Average rents for three-bedroom Otara houses rose from $382 a week in March 2014 to $466 this March
The article doesn't record the source so I am assuming it's from Barfoot and Thompson. Here's their March 2015 chart followed by March 2016.

The rise in the total South Auckland area, for 3 three-bedroom house, is a lot less than in Otara - 7  versus 22 percent.

But even then, Barfoot and Thompson say:
Over the last 12 months, Auckland saw an increase of $28 or 5.8% (for all property types). 
Whereas Stats NZ say, over the same period:

Rentals for housing increased 2.3 percent, with Auckland up 3.2 percent and Canterbury up 1.2 percent. 
3.2% is a much smaller increase than 5.8%

Auckland has always been one of the least affordable rental markets. But because it gets reported so much, people assume the same applies throughout NZ. It doesn't (though it suits the Sallies to fuel that perception when appearing on telly to promote their annual Red Shield Appeal.)

The following is from Statistics NZ  and shows rents as a percentage of equivalised household incomes for each NZ region:

(Left click for full table)

Those stats go to 2012. The average total rent payments in each of the following years has been:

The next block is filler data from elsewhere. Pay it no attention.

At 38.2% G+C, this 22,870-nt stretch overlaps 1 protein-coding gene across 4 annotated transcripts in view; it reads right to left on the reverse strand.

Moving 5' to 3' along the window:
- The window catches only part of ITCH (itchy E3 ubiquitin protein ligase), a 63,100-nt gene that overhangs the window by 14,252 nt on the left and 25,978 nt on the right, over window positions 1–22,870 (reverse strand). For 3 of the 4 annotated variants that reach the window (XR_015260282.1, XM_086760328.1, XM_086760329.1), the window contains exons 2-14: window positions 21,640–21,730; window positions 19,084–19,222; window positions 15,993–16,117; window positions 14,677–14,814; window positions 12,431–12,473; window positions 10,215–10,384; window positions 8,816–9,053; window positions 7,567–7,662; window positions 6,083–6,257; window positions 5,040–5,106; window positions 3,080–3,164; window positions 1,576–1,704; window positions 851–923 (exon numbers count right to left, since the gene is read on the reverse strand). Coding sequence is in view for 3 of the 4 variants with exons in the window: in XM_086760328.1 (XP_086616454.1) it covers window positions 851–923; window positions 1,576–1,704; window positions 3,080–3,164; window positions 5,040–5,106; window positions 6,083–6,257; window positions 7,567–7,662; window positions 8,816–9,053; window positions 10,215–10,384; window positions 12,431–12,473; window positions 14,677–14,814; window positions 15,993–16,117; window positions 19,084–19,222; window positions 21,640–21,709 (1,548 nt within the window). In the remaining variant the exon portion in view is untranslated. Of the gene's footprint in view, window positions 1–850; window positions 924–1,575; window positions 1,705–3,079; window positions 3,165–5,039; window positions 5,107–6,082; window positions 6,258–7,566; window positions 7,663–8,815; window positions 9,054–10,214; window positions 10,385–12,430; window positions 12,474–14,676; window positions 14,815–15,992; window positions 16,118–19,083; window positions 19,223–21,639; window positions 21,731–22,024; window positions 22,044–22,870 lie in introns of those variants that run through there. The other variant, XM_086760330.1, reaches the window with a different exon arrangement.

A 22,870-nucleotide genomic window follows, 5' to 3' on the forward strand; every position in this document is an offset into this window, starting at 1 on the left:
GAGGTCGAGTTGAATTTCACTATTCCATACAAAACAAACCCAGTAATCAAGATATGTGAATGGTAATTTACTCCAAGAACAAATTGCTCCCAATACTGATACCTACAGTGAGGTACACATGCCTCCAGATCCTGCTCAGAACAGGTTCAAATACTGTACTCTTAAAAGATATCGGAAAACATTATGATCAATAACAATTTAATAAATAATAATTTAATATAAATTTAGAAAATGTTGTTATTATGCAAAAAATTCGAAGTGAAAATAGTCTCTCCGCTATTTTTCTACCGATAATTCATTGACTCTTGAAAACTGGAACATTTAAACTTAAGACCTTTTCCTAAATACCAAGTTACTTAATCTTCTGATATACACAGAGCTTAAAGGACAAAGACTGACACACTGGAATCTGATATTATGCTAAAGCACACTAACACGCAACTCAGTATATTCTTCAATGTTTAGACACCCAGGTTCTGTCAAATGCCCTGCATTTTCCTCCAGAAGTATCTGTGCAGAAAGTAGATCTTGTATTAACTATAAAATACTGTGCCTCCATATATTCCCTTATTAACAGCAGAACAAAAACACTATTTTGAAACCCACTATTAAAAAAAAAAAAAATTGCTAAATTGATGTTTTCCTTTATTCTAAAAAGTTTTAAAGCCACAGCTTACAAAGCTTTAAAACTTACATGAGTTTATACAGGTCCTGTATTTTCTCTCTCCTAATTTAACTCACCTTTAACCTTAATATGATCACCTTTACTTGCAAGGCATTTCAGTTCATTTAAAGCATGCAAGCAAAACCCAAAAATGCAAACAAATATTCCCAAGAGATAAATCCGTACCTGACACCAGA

2013  $273.50
2014  $288.90
2015  $301.00

But household incomes are also rising, even for beneficiaries (CPI adjustments yearly and recent $25 raise).

Just going back to Auckland, another aspect of the reported non-affordability is missed, at least when using official stats. Household incomes are equivalised according to number of members. So larger families will have their incomes reduced by the process. This means that the percentage that rent swallows is higher. That would certainly apply in South Auckland.

Sunday, May 01, 2016

Benefit babies at greatest risk

Following up from my previous post, "Intrigued" left a link at Whale Oil saying that the benefit baby statistics correlate strongly with geographic areas for the greatest child risk. He referred to Treasury work. (Follow the link for a further breakdown of the Auckland region.)